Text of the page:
“She was a big, strong woman, with arms and thighs like trees, she could swing a net line of a ‘seiner with her raw strength, womanhandle cast iron engine blocks on old Burmeister and Wain diesels, leap into the water to pass a chain ‘round a sheared rudder post to rig block and tackle in the middle of Sea State Four and come back up alive aboard.
“I was a young, dissolute kid, interested in western culture, listening to pirated tapes of the Beatles and divorced from my family’s life, lonely, out there at the end of the world where my mother had been assigned in the civil service, two thousand klicks from our motherline home, confused by the presence of men in our State, in our lives. Seaside fishing town—her name was Laoaitika Ui’oiala. Maori woman, as strong as they come…” Her eyes looked off. “You know, she could make you feel like you were there. Japs, Japs. The Japs came. It was nineteen forty-three and they were escorting a convoy filled with, oh, fifty thousand troops north for a flanking landing on Papua in the big conteroffensive. She was the Chief Warrant Officer on the second four-torpedo mount of the Grosstorpedobooten Kaliantra. They ran into a Jap night attack, turned and charged the Jap destroyers. Little boat, less than a thousand tons, wouldn’t even be a frigate these days. Took three Long Lances, big Jap fish. Torpedoes, you know, that's what they're called. Fish.”
A hearty gulp of her tea. “The surviving escorts had to form back up with the convoy. No time to look for survivors. There were about two hundred in the water that night. The next day the Japs came looking for damaged stragglers. Strafed them in the water. The blood ran out in gouts from the wounded, chopped up the corpses, killed twenty more.”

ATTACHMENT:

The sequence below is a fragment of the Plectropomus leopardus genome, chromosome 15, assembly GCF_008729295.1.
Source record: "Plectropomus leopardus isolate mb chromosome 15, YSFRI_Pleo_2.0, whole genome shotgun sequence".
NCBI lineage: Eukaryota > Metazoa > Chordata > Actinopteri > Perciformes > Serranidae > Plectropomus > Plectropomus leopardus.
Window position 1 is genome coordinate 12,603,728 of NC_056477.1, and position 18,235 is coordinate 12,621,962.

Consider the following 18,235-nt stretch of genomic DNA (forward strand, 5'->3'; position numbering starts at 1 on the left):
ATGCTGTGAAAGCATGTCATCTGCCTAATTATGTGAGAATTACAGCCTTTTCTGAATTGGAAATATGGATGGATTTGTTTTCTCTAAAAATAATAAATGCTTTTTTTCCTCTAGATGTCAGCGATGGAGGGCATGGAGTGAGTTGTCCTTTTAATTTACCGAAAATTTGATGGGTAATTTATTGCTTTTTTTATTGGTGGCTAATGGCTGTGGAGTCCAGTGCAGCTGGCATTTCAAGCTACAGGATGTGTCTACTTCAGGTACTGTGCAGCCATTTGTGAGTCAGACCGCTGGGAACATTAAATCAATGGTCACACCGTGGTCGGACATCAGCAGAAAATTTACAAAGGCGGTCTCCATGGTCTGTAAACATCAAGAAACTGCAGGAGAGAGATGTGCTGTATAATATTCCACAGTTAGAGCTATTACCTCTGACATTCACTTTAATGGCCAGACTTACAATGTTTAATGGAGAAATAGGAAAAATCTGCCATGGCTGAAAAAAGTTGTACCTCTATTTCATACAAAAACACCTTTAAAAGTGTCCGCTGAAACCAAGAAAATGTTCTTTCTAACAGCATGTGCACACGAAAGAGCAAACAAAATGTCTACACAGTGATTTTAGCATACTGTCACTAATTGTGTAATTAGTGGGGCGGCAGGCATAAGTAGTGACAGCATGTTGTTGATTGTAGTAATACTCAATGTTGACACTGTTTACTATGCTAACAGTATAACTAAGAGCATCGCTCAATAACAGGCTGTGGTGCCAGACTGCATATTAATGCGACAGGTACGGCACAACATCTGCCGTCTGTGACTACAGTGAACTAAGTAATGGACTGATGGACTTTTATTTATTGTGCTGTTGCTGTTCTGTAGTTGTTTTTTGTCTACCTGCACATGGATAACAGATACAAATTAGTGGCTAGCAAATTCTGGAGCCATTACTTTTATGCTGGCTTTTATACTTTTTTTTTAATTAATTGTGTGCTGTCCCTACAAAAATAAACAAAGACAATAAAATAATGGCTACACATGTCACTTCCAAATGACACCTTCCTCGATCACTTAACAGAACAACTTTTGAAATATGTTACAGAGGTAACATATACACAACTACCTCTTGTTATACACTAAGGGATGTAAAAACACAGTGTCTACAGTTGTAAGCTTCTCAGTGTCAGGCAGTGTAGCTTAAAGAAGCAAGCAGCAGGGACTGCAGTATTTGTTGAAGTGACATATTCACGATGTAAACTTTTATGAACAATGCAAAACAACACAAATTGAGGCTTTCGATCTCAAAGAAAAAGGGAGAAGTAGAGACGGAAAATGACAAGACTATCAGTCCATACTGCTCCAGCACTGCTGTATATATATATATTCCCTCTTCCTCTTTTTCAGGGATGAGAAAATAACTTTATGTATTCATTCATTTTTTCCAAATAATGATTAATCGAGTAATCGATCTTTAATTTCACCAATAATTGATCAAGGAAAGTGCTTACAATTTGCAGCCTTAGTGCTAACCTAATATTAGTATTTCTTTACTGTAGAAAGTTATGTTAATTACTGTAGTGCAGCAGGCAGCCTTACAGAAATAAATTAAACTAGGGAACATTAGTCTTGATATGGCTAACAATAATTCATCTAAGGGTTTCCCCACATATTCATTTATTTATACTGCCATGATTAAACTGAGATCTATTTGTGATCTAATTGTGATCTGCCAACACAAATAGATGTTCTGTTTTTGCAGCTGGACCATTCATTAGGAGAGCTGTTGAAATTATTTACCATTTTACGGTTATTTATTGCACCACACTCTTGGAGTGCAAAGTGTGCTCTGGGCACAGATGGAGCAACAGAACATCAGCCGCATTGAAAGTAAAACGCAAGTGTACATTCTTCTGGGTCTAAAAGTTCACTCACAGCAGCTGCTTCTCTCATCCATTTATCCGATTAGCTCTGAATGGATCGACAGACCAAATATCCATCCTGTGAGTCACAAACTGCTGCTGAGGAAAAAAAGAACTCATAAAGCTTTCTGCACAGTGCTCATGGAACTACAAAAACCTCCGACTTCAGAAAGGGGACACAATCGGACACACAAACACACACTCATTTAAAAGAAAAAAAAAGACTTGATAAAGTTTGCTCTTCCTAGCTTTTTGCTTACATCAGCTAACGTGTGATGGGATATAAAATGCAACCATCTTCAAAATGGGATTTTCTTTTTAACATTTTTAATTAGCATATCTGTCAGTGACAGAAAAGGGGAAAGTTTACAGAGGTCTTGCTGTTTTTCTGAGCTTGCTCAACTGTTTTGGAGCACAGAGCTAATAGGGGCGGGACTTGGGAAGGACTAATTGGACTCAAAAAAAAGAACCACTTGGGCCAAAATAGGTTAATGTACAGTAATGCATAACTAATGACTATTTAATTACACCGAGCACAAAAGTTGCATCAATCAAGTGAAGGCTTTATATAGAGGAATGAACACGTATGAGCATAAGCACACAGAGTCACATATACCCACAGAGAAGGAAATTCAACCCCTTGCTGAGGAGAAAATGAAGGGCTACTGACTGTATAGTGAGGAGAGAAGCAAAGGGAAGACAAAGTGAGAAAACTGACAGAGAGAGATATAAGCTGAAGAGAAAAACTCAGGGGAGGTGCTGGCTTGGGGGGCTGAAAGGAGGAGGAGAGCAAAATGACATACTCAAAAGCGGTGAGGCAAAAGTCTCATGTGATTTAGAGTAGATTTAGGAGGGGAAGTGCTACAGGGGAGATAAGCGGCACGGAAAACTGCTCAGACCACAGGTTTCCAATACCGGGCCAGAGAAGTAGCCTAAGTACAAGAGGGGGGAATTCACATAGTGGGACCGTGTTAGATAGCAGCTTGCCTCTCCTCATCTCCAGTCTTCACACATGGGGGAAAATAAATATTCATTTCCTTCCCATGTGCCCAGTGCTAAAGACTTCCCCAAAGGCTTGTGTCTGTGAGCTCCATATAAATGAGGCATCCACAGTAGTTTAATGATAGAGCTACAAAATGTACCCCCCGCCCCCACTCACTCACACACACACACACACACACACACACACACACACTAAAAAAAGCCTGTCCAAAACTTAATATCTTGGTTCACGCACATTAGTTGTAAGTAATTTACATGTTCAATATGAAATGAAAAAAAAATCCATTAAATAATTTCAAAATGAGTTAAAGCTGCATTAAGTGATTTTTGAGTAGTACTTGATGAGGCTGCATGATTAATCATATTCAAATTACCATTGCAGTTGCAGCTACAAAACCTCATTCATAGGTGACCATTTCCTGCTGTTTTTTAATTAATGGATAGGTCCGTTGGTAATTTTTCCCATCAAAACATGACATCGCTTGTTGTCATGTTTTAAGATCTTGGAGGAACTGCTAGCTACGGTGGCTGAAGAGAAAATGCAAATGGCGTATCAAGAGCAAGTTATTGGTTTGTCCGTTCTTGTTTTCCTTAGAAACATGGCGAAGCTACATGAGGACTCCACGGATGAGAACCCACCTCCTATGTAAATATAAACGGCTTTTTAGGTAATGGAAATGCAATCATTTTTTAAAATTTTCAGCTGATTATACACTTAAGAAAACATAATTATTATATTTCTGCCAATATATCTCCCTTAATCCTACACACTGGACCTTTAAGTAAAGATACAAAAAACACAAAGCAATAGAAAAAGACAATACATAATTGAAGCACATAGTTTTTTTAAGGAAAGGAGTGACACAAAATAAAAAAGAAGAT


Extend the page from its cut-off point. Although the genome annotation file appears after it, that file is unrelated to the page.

“That attracted the sharks.” Another gulp. “They came in for the next three days, no food, no water, just drifting in the summer Pacific sun. Sometimes you’d drive them back, sometimes you wouldn’t. Another twenty or thirty from that and an equal number from the dehydration and heat stroke and going mad and all those things.”
“About a hundred and thirty left. The Japs found them before we did. Machine-gunned about fifty in the water. Picked the rest up to interrogate them. Took them back to Chuuk. Truk, they called it in those days.” Her eyes weren’t blinking, now, just drilling into the wall past Rachel as she stared, enthralled in a way a reporter really wasn’t supposed to be by the kind of story almost forgotten in the American collective consciousness of 2039.
“Shot another twelve.” A pause. “Beheaded fifteen more. Crammed the rest into the hold of a freighter. Didn’t give them more than three rice balls a day, sometimes just one or two. A cup of water each. Thirty-six died there, they could keep count then. Let the bodies fester for days in the hold before the Japs would come down, beating people with the butts of their rifles, to make the survivors carry them up on deck and dump them overboard.”